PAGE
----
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Indian Airline woes: Not a case of Food poisoning, but Bad eating habits !

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If majority of the firms in any given industry are facing operational hurdles, the stakeholders have the tendency to tag the issue as sectoral problems surrounding the broader industry. At first this incident happened with the ailing telecom sector, and now the domestic airline carriers. However, this perception might not hold true in all crisis situations.

While the prospect of the telecom industry is marred by too many mobile operators crowding the sector with intense price competition – thus a fundamental sectoral issue; the ailing domestic airline carriers are to blame themselves to spell the death knell for their respective businesses.

Of course, that does not mean to convey that the airline carriers should have had a smooth ride amidst cloudy atmosphere plagued by volatile fuel overheads. But, for sure, the struggling Indian carriers need to blame themselves for the story scripted so far, in their bid to fly high without much fuel for the flight.

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What deteriorated the prospects for Indian Airline firms?

  • High taxes on fuel
  • Huge debt burden
  • Rising operational costs
  • Workers’ standoff
  • Ordering fleet beyond affordability
  • Leveraged M&A activity
  • Weaker Rupee

Each of the Indian airlines is suffering from one or the multiple problems listed above. While Kingfisher Airlines is hit by price war among low cost airlines and high debt, Air India woes date back to its hasty decision to merge with erstwhile Indian Airlines into the flagship carrier and the ageing fleet of the merged entity. Air India is rightly touted as the living dead PSU of India.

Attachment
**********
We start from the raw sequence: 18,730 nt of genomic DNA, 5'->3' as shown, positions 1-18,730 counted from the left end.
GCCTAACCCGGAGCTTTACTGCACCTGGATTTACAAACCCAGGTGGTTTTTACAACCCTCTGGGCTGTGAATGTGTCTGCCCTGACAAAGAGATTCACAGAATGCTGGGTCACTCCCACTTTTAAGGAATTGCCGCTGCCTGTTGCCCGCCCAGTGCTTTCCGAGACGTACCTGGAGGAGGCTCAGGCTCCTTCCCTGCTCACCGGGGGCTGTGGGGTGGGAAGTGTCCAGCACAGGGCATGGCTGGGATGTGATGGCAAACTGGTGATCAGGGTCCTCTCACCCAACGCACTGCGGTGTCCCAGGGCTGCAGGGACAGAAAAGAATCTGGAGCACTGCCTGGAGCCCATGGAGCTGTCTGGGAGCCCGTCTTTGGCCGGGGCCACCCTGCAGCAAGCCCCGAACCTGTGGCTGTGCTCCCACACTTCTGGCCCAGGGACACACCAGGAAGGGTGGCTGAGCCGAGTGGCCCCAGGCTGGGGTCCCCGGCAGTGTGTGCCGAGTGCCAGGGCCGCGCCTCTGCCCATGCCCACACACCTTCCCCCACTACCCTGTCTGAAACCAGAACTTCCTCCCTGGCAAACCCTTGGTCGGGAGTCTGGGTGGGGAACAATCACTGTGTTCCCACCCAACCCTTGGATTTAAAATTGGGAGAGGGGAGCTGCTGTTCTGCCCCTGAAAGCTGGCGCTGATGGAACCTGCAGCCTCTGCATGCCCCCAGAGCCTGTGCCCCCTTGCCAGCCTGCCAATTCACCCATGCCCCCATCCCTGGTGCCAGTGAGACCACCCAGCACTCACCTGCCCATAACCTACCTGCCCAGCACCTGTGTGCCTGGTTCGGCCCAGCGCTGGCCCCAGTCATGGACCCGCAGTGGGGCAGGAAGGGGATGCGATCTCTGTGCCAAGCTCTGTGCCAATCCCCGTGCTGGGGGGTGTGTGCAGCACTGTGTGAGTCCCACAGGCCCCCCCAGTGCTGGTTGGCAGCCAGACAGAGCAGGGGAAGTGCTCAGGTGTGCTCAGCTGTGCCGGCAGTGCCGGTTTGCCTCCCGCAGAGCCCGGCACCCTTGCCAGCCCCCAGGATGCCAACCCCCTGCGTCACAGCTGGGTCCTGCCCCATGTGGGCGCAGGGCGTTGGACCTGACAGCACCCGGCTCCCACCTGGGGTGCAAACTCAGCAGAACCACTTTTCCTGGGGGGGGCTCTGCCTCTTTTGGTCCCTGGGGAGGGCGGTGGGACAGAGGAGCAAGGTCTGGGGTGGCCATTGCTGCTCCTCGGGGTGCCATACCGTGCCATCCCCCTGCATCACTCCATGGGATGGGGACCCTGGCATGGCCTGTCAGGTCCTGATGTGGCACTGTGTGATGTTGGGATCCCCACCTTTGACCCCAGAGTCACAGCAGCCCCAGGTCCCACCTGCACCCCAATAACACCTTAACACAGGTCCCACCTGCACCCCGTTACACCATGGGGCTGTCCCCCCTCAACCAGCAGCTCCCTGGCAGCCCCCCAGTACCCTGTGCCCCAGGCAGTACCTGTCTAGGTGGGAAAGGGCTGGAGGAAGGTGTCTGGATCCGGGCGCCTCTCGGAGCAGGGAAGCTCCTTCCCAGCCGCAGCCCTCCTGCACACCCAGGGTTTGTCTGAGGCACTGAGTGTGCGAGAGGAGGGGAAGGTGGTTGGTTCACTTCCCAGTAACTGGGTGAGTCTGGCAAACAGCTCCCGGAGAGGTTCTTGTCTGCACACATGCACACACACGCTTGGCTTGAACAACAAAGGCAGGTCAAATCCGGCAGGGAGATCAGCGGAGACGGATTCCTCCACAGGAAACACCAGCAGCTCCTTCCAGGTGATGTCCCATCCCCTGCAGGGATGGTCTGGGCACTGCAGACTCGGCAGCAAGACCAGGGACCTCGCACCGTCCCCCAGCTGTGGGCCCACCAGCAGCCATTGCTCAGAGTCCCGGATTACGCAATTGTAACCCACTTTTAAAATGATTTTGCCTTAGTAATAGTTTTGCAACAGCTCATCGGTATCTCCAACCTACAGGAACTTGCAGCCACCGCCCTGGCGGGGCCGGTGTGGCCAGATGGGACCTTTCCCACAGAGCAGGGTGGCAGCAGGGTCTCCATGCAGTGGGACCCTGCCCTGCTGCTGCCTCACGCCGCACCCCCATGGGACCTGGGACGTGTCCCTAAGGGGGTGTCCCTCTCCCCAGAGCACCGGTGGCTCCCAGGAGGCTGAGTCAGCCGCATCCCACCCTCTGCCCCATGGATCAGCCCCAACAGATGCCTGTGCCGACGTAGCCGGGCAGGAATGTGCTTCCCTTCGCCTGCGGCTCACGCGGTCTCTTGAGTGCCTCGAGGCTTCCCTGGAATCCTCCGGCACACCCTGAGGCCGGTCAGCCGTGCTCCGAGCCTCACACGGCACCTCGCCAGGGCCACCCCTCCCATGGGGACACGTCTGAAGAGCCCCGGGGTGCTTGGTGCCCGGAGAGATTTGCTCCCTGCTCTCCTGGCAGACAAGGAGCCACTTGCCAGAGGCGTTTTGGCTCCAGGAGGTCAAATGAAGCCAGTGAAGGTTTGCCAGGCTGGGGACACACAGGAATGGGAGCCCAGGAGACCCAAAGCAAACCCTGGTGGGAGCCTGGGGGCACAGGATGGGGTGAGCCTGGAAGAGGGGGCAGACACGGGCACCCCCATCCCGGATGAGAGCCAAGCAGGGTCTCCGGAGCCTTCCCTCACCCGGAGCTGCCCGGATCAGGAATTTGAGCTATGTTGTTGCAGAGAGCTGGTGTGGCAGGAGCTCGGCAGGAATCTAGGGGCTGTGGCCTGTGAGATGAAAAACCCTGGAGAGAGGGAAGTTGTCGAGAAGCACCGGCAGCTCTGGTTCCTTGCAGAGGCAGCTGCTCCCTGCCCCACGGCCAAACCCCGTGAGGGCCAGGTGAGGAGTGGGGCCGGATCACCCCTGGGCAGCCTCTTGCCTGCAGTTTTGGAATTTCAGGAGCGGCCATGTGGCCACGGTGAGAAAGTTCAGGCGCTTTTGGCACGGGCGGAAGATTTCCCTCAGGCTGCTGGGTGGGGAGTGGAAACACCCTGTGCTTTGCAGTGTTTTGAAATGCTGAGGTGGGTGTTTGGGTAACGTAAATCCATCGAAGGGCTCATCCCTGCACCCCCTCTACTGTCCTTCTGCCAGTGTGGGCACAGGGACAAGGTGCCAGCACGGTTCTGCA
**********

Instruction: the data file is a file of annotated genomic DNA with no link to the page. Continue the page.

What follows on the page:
On the other hand, Jet Airways, India’s largest carrier by passengers, posted net loss for the fiscal second quarter to the tune of Rs.714 crore; hit by high ATF costs, depreciating rupee and low fares scenario induced by demand supply imbalance and pay rentals on aircraft it has bought on lease.

Moreover, even the operators in the budget carrier segment are in no sombre mood of the prevailing rough weather in the Indian aviation industry. Low fare carrier SpiceJet reported a net loss of Rs.240 crore for the September quarter, putting blame on higher aircraft fuel expenses, forex losses and irrational pricing environment.

However, traditionally, most airlines companies have been shifting the burden of higher ATF costs to the passengers by imposing fuel surcharges – but still most airlines carrier stress on the excess volatility in fuel prices as the devil in the detail. Speaking about forex losses, we are aware as to how IT companies manage the volatility in the currency markets by appropriately hedging their risks.

On basic operational front, even the passenger traffic is rising for Indian airlines to the extent of about 19% in the first eight months of the year. Passenger traffic numbers arrived at 14.2 crore in 2010-11. The cargo traffic is also doing well too. So, the demand side of the equation is already ticking for the industry.

Coming back to Air India, the state carrier has already been criticized by the CAG of its acquisition plans as risky and lack of observing due-diligence in terms of pricing for its new fleet of aircrafts. In fact, the auditor slammed Air India for its acquisition of aircrafts through unsustainable high debts.

In 2005, Air India, including erstwhile Indian Airlines, had ordered 111 planes worth Rs.44000 crore. Speaking industry wide, about $50 billion worth of order backlog is pending with the multinational giants such as Boeing and Airbus for aircraft deliveries over the next decade.

While cash-strapped Kingfisher Airlines has accumulated debt of about $1.3 billion, India’s largest carrier Jet Airways had a total debt of Rs.13700 crore as on Sept 30.